Friday, August 21, 2009

Jon Voight is right

A friend from The Washington Times Jennifer Harper scores an interview:
"There's a real question at stake now. Is President Obama creating a civil war in our own country?" Mr. Voight tells Inside the Beltway.
"We are witnessing a slow, steady takeover of our true freedoms. We are becoming a socialist nation, and whoever can't see this is probably hoping it isn't true. If we permit Mr. Obama to take over all our industries, if we permit him to raise our taxes to support unconstitutional causes, then we will be in default. This great America will become a paralyzed nation."
Left-wing bloggers are howling bloody murder over Voight's observative, but have any them -- including Alex Koppelman and Logan Murphy -- bothered to read F.A. Hayek's The Road to Serfdom lately?

Well, I have, and what I see is how by relentlessly pushing for the expansion of government and, just as relentlessly accusing all opponents of mala fides, the Obama administration is bringing us to this all-or-nothing crossroads on that slow road toward totalitarianism that Hayek discerned 65 years ago.

When advocates of limited government try to point this out, of course, the Left immediately screams, "What about Bush?" And who can say them nay?

Every Republican who voted for the Orwellian-named USA Patriot Act, every Republican who voted for No Child Left Behind and Medicare prescription drugs -- every Republican, in other words, who abandoned the limited-government principles of Reagan -- is at fault for having given the Left this opportunity. And I guarantee you, as soon as I publish this, I will be attacked by some Republican who considers it "unrealistic" or "impractical" to criticize, inter alia, NCLB.

Some of these soi-dissant conservatives don't give a damn about how big government is, as long as Republicans are in charge, which tends to make me suspect they view "conservatism" as a convenient synonym for "jobs for the boys."

If the Left's opponents do not resolve to stand firmly on the rock of limited government, they'll never be able to stand at all.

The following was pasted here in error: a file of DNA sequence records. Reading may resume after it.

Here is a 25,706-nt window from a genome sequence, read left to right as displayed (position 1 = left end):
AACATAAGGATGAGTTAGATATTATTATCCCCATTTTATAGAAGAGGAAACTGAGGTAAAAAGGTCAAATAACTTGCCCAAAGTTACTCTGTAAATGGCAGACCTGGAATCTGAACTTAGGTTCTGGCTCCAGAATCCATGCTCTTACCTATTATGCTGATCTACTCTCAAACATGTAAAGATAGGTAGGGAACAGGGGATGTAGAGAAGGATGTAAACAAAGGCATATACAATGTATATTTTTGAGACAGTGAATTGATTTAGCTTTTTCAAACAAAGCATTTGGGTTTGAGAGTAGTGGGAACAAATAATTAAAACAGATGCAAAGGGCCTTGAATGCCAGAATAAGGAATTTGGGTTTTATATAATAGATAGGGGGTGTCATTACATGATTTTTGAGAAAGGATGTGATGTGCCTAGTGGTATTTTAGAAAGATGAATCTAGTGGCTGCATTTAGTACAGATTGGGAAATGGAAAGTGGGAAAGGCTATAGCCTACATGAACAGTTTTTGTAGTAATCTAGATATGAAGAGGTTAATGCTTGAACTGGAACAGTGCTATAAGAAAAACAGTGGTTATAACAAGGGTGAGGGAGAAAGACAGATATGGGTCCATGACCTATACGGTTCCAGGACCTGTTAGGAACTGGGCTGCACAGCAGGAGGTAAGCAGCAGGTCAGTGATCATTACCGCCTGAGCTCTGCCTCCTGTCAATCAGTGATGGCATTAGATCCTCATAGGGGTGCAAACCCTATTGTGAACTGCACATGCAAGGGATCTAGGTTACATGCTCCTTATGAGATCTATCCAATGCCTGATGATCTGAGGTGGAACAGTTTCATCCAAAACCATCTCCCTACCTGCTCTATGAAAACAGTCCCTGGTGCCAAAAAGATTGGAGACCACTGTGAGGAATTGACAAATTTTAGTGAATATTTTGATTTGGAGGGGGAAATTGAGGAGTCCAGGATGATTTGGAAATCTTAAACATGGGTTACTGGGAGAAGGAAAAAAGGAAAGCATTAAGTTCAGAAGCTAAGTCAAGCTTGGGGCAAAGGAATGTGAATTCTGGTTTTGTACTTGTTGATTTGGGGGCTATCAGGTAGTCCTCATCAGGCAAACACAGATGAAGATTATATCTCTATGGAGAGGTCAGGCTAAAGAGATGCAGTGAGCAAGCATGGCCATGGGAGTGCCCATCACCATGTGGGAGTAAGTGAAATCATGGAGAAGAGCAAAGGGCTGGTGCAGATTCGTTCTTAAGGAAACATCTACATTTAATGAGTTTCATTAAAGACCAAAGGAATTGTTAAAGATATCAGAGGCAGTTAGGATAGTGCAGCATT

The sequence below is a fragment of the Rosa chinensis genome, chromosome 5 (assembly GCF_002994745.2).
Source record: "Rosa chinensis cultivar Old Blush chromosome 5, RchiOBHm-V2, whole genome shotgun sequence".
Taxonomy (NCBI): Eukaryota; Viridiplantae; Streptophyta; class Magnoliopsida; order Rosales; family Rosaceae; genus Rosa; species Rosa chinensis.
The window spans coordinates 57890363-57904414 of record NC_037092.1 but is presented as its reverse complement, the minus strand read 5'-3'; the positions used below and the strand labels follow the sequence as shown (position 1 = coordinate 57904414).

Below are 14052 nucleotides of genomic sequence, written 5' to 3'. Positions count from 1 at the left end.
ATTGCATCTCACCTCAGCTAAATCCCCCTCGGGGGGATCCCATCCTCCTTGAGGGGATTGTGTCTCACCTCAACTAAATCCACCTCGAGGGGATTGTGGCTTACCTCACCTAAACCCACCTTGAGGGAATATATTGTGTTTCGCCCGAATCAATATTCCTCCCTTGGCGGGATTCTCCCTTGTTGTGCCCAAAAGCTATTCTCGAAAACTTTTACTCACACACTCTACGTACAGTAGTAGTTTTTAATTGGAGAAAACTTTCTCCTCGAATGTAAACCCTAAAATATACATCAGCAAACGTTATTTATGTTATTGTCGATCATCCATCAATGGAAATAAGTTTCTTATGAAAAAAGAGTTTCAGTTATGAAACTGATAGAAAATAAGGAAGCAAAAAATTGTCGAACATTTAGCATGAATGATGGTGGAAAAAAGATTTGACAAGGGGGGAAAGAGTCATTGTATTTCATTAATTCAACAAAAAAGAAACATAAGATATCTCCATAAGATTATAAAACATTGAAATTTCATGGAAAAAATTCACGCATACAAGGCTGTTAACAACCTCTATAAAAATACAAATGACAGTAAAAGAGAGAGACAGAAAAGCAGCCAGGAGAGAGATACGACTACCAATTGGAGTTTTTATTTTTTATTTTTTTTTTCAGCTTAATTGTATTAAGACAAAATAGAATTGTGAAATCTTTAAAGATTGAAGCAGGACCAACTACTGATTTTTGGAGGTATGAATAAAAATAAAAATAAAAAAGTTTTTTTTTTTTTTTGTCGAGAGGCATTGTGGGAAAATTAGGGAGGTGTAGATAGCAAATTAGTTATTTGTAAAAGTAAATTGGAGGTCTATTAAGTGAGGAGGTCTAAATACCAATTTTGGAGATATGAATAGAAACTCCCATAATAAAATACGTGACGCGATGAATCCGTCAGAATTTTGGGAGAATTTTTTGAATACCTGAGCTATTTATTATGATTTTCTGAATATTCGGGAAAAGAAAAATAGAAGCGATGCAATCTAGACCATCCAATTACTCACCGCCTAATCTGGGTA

More conservative reaction from Don Surber, No Sheeples Here and Gay Patriot.


  1. This is something that has been on my mind a lot lately. I can not tell you how good it feels to hear someone else that I trust and respect as being well-grounded and firmly principled (that would be you, Stacy, I don't know Voight from Adam's cat) saying the same thing - that this is leading us a few steps further on the road to dissolution, collapse, and possibly (God forbid) outright war. It still looks a long way off to me, but at least I don't feel like I'm seeing mirages anymore. Let's get a change (heh) of direction while we can, eh folks? Oyster out.

  2. To claim America will have another civil war, via asking the question as if it's significant or even singular in, not its scope, but its possibility and therefore it's the most precient question to ask now, is kooky. Like me posting, drunk, without an editor (SMITTY - from The Hudsucker Proxy - Damnit, GET IN HERE!).

    The answer is no, America will not have other than a figurative civil war at this point in our history. Many of us learned from the last one, including Levon Helm.

    To think a percentage of the American public would wage war against the military (aka The Government) is kooky. Or to claim the United States Military will disband soon, each member taking all the loot (weapons) they can with them in order to help their side win a civil war that Obama created, isn't well thought out.

  3. Oh, yeah...well... Voigt was wrong about that treasure map on the back of the Declaration of Independence,so how can we trust anything else he says...?

  4. I love it when you hit the Republican on the head, or was that nail. In some cases it seems they are they same thing. Too many people have been so well educated that all they think about is themselves, and many of those vote Reuplican because they think they can and should manipulate politics purely to their ends.

    My situation is such that, if the theory of socialism holds or even if I was simple enough to believe it, socialism is supposed to be my friend. There are many demographic reasons why I "should vote Democrat". Problem is, I have read history, in a serious manner. Ovens await in socialism, or is that just for (if it happens in our future) the rich and such, with the ill just being quietly 'silenced'.